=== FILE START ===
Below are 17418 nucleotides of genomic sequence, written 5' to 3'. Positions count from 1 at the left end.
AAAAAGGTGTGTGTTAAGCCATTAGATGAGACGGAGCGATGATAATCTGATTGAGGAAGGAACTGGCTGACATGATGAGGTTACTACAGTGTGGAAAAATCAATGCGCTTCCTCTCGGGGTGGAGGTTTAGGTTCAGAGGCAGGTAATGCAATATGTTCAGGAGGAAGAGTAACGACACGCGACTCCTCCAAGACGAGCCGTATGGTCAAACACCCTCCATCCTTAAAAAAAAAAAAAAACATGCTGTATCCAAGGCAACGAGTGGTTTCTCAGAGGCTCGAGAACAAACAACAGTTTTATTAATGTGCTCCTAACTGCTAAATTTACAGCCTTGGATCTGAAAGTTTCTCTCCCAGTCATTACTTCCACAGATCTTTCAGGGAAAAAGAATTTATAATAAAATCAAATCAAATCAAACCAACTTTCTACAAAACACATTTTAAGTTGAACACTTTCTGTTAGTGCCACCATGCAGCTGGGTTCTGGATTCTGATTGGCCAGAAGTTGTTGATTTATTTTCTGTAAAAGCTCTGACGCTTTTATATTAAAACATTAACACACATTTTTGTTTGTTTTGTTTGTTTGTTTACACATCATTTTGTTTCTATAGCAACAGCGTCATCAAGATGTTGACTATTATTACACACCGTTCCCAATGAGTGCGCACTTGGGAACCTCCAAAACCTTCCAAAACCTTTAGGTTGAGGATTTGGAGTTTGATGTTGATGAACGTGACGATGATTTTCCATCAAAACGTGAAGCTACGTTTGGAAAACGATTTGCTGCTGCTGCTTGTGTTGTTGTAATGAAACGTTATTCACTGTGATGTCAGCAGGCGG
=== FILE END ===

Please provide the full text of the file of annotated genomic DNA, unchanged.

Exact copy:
Below are 17418 nucleotides of genomic sequence, written 5' to 3'. Positions count from 1 at the left end.
AAAAAGGTGTGTGTTAAGCCATTAGATGAGACGGAGCGATGATAATCTGATTGAGGAAGGAACTGGCTGACATGATGAGGTTACTACAGTGTGGAAAAATCAATGCGCTTCCTCTCGGGGTGGAGGTTTAGGTTCAGAGGCAGGTAATGCAATATGTTCAGGAGGAAGAGTAACGACACGCGACTCCTCCAAGACGAGCCGTATGGTCAAACACCCTCCATCCTTAAAAAAAAAAAAAAACATGCTGTATCCAAGGCAACGAGTGGTTTCTCAGAGGCTCGAGAACAAACAACAGTTTTATTAATGTGCTCCTAACTGCTAAATTTACAGCCTTGGATCTGAAAGTTTCTCTCCCAGTCATTACTTCCACAGATCTTTCAGGGAAAAAGAATTTATAATAAAATCAAATCAAATCAAACCAACTTTCTACAAAACACATTTTAAGTTGAACACTTTCTGTTAGTGCCACCATGCAGCTGGGTTCTGGATTCTGATTGGCCAGAAGTTGTTGATTTATTTTCTGTAAAAGCTCTGACGCTTTTATATTAAAACATTAACACACATTTTTGTTTGTTTTGTTTGTTTGTTTACACATCATTTTGTTTCTATAGCAACAGCGTCATCAAGATGTTGACTATTATTACACACCGTTCCCAATGAGTGCGCACTTGGGAACCTCCAAAACCTTCCAAAACCTTTAGGTTGAGGATTTGGAGTTTGATGTTGATGAACGTGACGATGATTTTCCATCAAAACGTGAAGCTACGTTTGGAAAACGATTTGCTGCTGCTGCTTGTGTTGTTGTAATGAAACGTTATTCACTGTGATGTCAGCAGGCGG